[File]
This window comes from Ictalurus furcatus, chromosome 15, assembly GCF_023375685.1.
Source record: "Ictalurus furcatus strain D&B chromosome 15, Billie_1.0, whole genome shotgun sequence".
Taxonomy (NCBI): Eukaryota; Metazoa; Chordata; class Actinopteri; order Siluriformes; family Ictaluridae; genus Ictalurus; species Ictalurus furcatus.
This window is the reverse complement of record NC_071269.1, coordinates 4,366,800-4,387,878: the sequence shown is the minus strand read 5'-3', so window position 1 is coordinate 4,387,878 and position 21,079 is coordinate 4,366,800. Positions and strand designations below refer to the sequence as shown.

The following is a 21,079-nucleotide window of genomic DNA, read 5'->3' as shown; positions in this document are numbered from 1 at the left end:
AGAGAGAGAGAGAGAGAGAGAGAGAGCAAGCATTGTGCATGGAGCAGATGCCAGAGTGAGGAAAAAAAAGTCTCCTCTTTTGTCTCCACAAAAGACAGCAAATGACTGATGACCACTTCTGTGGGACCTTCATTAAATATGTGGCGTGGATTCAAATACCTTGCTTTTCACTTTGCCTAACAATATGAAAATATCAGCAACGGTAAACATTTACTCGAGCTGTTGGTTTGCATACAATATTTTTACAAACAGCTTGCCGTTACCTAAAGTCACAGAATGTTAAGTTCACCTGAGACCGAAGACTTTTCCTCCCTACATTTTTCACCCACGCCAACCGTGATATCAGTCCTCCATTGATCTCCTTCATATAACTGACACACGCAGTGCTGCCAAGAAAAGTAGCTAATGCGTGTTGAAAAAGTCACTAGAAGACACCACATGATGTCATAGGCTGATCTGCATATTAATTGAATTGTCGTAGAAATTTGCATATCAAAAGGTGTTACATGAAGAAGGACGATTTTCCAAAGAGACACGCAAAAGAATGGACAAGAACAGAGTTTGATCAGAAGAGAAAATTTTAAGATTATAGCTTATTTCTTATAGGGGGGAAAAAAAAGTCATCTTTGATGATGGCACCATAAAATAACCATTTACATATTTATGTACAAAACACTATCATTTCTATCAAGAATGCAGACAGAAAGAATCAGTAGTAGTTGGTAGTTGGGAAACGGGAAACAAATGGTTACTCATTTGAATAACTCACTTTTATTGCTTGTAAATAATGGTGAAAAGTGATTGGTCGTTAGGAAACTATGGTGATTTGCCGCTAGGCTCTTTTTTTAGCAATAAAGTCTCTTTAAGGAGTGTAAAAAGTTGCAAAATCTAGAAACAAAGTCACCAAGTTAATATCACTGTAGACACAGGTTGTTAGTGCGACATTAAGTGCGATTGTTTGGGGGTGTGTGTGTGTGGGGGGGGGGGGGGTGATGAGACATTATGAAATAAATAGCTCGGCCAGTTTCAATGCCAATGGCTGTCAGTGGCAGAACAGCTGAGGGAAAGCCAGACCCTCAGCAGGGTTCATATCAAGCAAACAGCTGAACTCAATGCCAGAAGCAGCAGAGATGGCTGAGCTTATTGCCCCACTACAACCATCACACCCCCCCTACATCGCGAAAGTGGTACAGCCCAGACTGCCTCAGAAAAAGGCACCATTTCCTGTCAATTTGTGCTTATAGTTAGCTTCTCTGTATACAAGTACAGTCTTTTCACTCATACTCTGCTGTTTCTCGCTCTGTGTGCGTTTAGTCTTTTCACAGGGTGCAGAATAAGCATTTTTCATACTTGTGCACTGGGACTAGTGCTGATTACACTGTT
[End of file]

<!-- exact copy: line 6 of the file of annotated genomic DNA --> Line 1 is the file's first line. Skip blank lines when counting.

AGAGAGAGAGAGAGAGAGAGAGAGAGCAAGCATTGTGCATGGAGCAGATGCCAGAGTGAGGAAAAAAAAGTCTCCTCTTTTGTCTCCACAAAAGACAGCAAATGACTGATGACCACTTCTGTGGGACCTTCATTAAATATGTGGCGTGGATTCAAATACCTTGCTTTTCACTTTGCCTAACAATATGAAAATATCAGCAACGGTAAACATTTACTCGAGCTGTTGGTTTGCATACAATATTTTTACAAACAGCTTGCCGTTACCTAAAGTCACAGAATGTTAAGTTCACCTGAGACCGAAGACTTTTCCTCCCTACATTTTTCACCCACGCCAACCGTGATATCAGTCCTCCATTGATCTCCTTCATATAACTGACACACGCAGTGCTGCCAAGAAAAGTAGCTAATGCGTGTTGAAAAAGTCACTAGAAGACACCACATGATGTCATAGGCTGATCTGCATATTAATTGAATTGTCGTAGAAATTTGCATATCAAAAGGTGTTACATGAAGAAGGACGATTTTCCAAAGAGACACGCAAAAGAATGGACAAGAACAGAGTTTGATCAGAAGAGAAAATTTTAAGATTATAGCTTATTTCTTATAGGGGGGAAAAAAAAGTCATCTTTGATGATGGCACCATAAAATAACCATTTACATATTTATGTACAAAACACTATCATTTCTATCAAGAATGCAGACAGAAAGAATCAGTAGTAGTTGGTAGTTGGGAAACGGGAAACAAATGGTTACTCATTTGAATAACTCACTTTTATTGCTTGTAAATAATGGTGAAAAGTGATTGGTCGTTAGGAAACTATGGTGATTTGCCGCTAGGCTCTTTTTTTAGCAATAAAGTCTCTTTAAGGAGTGTAAAAAGTTGCAAAATCTAGAAACAAAGTCACCAAGTTAATATCACTGTAGACACAGGTTGTTAGTGCGACATTAAGTGCGATTGTTTGGGGGTGTGTGTGTGTGGGGGGGGGGGGGGTGATGAGACATTATGAAATAAATAGCTCGGCCAGTTTCAATGCCAATGGCTGTCAGTGGCAGAACAGCTGAGGGAAAGCCAGACCCTCAGCAGGGTTCATATCAAGCAAACAGCTGAACTCAATGCCAGAAGCAGCAGAGATGGCTGAGCTTATTGCCCCACTACAACCATCACACCCCCCCTACATCGCGAAAGTGGTACAGCCCAGACTGCCTCAGAAAAAGGCACCATTTCCTGTCAATTTGTGCTTATAGTTAGCTTCTCTGTATACAAGTACAGTCTTTTCACTCATACTCTGCTGTTTCTCGCTCTGTGTGCGTTTAGTCTTTTCACAGGGTGCAGAATAAGCATTTTTCATACTTGTGCACTGGGACTAGTGCTGATTACACTGTT